I SWEAR to You…

… I DON’T make this shit up.

Check out the response I got from a student for an assignment concerning Joss Whedon’s Equality Now speech (which, by the way, is amazing – go watch it first… I’ll wait….). Remember please that, as always, I have done no editing whatsoever; what you see here is what I got straight from the student (who, because I am kind, shall remain anonymous):

When I first heard him he was very slow and plain and then he liven things up and as comical humor to his speech. HE uses Q&A in his speech. But the way he wrote his speech as real like he just talking away like it was nothing at all. Just his tone alone stand out, he was serious but the same time you can tell he’s he not he was juts having fun . The way he spoke to the audience was relax and cal and there was no hostility at. He wasn’t abrasive and attacking his audience he had a point and he got it crossing fairly god to me it is he could of done better with his audience but then again he got it across that what really mattered.





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14 responses to “I SWEAR to You…

  1. I have a request, could we get a charactarization of how the student speaks when you send us their written responses? To me, when I read these atrociously composed e-mails I hear them speaking like this, too. Not exactly, I’m pretty sure they don’t SAY god when they mean good but do they know how to speak with subject-verb agreement and proper tense and the like?


  2. Jackie

    ARGH! Not that it matters, but was this something written in class or written at home and submitted? If this was not written in class, people need to learn to use grammar check (and set it to “formal”).

  3. Ho-ly —-! “Could of” from a college student? Are you kidding me?

    Thought of you tonight… I bought new, pretty colored pens.

  4. Kizz, this kid can’t really speak, either – but this is not for my lack of trying.

    Jackie, this was type-written at home and submitted for a grade. Seriously. I do not make this shit up.

    Tense, I get this sort of thing from students ALL. THE. TIME. You know what? Fun colored pens make everything seem a little better…

  5. Haha! I’m just glad that you’re dealing with this too. …. unfortunately it’s from your college students, and they have no excuse for it. I just finished conferencing with my students today and boy, I can’t even begin to describe some of the horrendous writing I saw. Scares me too!

  6. sphyrnatude

    I wish I could be surprised, but I can’t….

    One year (teaching Bio 100), the only real written work inthe class (there were 3,000 students inthe class, so not much chance for correcting), was a “lab report” that more or less asked the kids to copy the lab directions into a paper, fill in a few blanks, do some math, and apply the results. Ignoring the actual science, most of the kids were horrible writers, but I had one kid that handed in 2 typed pages of phrases, with no punctuation, capitalization, paragraphs, or logical progression.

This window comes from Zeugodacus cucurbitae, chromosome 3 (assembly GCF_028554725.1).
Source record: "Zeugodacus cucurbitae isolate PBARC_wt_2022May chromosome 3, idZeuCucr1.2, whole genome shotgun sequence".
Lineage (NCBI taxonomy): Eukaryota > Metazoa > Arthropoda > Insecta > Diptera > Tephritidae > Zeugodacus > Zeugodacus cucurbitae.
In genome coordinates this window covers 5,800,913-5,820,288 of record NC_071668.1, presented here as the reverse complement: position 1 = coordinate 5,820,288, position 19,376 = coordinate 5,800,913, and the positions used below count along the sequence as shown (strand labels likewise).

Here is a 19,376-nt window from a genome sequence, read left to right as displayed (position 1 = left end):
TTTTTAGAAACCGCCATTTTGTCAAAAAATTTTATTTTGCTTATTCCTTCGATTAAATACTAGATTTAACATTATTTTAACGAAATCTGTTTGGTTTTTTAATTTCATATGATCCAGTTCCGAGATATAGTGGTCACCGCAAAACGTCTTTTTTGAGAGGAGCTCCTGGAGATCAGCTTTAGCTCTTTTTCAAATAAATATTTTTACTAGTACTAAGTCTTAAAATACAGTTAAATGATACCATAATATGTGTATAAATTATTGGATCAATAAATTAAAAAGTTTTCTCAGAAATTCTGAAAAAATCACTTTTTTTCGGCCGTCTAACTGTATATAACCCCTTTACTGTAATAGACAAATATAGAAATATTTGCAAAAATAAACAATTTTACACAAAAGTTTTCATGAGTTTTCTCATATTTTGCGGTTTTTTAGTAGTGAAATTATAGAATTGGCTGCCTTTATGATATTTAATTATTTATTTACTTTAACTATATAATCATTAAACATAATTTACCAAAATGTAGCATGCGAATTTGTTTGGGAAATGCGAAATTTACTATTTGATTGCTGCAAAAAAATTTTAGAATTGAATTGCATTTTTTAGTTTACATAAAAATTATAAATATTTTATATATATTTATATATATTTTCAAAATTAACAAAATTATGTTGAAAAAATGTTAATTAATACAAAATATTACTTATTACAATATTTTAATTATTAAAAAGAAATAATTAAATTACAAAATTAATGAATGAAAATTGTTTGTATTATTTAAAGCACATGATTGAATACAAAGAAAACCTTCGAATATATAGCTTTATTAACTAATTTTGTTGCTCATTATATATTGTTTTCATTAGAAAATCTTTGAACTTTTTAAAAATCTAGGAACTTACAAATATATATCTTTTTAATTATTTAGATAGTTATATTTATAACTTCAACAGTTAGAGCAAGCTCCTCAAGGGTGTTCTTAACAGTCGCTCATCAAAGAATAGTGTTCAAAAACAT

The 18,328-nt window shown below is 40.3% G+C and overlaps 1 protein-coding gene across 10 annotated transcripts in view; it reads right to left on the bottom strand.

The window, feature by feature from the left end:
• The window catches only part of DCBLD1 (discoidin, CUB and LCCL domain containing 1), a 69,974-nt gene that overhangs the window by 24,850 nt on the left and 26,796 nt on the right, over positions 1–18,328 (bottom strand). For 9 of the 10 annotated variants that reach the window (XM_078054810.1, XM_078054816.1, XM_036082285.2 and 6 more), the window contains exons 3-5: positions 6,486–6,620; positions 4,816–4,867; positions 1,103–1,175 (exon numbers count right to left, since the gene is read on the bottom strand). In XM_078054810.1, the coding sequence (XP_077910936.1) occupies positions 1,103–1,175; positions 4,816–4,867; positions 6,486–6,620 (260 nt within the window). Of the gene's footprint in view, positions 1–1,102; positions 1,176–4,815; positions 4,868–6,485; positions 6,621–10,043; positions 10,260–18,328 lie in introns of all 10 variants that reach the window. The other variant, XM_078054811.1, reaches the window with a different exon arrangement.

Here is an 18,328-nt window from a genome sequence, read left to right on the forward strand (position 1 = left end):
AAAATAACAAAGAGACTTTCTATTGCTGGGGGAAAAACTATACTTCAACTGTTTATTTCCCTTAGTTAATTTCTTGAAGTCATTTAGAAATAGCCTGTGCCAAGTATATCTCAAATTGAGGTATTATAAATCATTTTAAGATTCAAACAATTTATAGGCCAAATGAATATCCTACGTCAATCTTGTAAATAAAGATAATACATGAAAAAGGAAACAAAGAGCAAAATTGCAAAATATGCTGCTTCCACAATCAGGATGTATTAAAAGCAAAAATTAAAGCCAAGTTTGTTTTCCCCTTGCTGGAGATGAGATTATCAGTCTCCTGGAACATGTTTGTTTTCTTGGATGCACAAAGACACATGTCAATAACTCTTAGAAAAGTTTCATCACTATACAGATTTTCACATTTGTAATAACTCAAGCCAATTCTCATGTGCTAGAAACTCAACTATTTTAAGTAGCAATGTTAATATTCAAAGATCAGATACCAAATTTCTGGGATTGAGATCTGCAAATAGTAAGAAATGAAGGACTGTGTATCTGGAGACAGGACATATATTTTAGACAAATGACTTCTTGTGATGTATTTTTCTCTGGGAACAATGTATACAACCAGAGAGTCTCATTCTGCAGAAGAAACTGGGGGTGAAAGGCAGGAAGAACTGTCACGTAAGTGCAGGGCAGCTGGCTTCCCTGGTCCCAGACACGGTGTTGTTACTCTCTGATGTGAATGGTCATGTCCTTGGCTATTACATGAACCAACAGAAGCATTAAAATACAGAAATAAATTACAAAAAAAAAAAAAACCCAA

When I returned the papers, his didn’t have a grade, just a note asking him to come see me. I never saw him again, so I really don’t know what the story was.

    I was teaching at a fairly well known state university, when it was supposedly fairly difficult to get accepted….

  7. Oh, dear! You do teach in an institution of higher learning (AKA college), don’t you? This writing sample looks like something straight out of seventh grade. Or fifth. (Sigh.)

  8. I DO teach at an institution of higher learning (yes, college. A two year college, but a college nonetheless). My THIRD grader writes better than this…

  9. It is for exactly the reasons so obvious to all of us who read your student’s submission that my school requires revisions on work until it reaches at least B level. It takes a LOT of extra work on everyone’s part (mine to grade it, theirs to keep writing it), but after a while they begin to see two things: First, we simply will not accept work that is substandard, and second, it is not in their best interest to try to shortcut the system by submitting crap work in the first place. Doing your best means you might not have to revisit. Not doing so pretty much guarantees you’re back at it in a week’s time and, when it keeps piling on, it adds significantly to the stress level.

    Does your school have a portfolio requirement or some other system that supports formal revisions to work? Just wondering…

  10. Sue

    Well, I’m not going to comment on the writing, as it seems like its all been said already. But, I would like to thank you for including the link to the presentation. I am going to use it in one of my classes for their “watch and learn” exercise!

  11. Oh good Lord, that’s awful!

  12. I don’t know how you do it.

  13. Sorry, didn’t mean to hit enter just then.

    Since you are dealing with college-age students, I think it’s a sad commentary on the state of our schools.

  14. Sue, I’m always happy to share. I come across some great stuff, and I love offering it up to others – sharing makes everyone’s life richer.

    Michael, it really IS a sad commentary. I mean, I have the greatest respect for my colleagues in elementary, middle, and high schools; but, no one can tell me that SOMEONE’S not seriously dropping the ball here….

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